Sellers who found buyers for their homes in October across Northern Virginia received, on average, less than full asking price, confirming that the market is shifting if not entirely to buyers, then a certain way in their direction.
Among six major jurisdictions tracked by the Sun Gazette, only one – the city of Falls Church – saw an average sales price higher than listing price among October transactions. Falls Church’s result of 101.59 percent was up from 98.79 percent a year before and was third highest among the roughly 70 jurisdictions that comprise the Mid-Atlantic region.
Figures were reported Nov. 11 by MarketStats by ShowingTime, based on listing data from Bright MLS, and were analyzed by the Sun Gazette.
For most of the pandemic era, when the local homes market titled heavily in favor of sellers, homes would sell for higher than listing price. But in October, with the exception of Falls Church, that was not true:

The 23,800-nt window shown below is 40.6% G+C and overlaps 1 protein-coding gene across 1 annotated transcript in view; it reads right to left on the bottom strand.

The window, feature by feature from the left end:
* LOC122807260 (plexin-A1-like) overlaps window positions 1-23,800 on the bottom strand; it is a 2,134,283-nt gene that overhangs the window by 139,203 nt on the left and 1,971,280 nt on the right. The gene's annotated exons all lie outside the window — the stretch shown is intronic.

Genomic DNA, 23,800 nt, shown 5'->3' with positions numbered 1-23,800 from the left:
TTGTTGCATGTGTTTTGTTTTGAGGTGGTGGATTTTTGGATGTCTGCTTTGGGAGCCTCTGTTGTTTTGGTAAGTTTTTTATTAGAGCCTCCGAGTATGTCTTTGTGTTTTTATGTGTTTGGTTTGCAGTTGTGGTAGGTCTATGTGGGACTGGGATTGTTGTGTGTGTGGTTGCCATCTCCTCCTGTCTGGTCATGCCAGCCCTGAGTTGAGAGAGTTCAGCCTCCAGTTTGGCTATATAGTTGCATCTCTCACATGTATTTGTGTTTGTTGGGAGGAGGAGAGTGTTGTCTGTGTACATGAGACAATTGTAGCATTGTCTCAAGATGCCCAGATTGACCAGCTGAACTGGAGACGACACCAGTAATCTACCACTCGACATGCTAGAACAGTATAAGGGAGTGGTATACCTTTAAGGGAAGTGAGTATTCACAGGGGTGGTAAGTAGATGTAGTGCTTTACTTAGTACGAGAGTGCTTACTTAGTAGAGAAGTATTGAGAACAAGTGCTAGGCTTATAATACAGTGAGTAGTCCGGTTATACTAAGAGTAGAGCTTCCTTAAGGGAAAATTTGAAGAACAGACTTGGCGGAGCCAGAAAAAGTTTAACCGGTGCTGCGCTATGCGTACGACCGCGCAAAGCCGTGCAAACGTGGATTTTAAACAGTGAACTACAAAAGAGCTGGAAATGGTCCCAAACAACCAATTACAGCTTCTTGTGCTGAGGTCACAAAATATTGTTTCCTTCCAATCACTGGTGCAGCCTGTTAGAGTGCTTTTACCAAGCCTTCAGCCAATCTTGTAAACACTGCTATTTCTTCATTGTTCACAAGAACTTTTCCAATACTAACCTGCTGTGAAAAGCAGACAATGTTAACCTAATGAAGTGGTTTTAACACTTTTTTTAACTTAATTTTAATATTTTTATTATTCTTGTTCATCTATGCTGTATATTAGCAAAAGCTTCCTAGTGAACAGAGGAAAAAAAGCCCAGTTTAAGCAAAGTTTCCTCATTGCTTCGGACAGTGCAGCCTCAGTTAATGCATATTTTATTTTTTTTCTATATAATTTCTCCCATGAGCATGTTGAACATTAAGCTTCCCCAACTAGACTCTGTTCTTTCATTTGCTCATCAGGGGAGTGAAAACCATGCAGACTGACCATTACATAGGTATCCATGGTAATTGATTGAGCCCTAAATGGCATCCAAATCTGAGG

• The average sales price in Alexandria represented 98.53 percent of listing price, down from 99.48 a year before.
• In Arlington, the rate of 96.98 percent was down from 97.8 percent.
• In Fairfax County, the rate of 97.95 percent was down from 99.42 percent.
• In Loudoun County, the rate of 98.14 percent was down from 100.17 percent.
• In Prince William County, the rate of 98.15 percent was down from 100.17 percent.
Bright MLS compiles data on home sales across a wide swath that includes the District of Columbia and portions of Virginia, Maryland, Pennsylvania, New Jersey, Delaware and West Virginia. For the region as a whole, October saw homes selling for an average of 98.4 percent of listing price, down from 99.77 percent a year before.
Of all jurisdictions, Rappahannock County saw the most success, with homes there scoring an average of 105.4 percent of listing price for the month.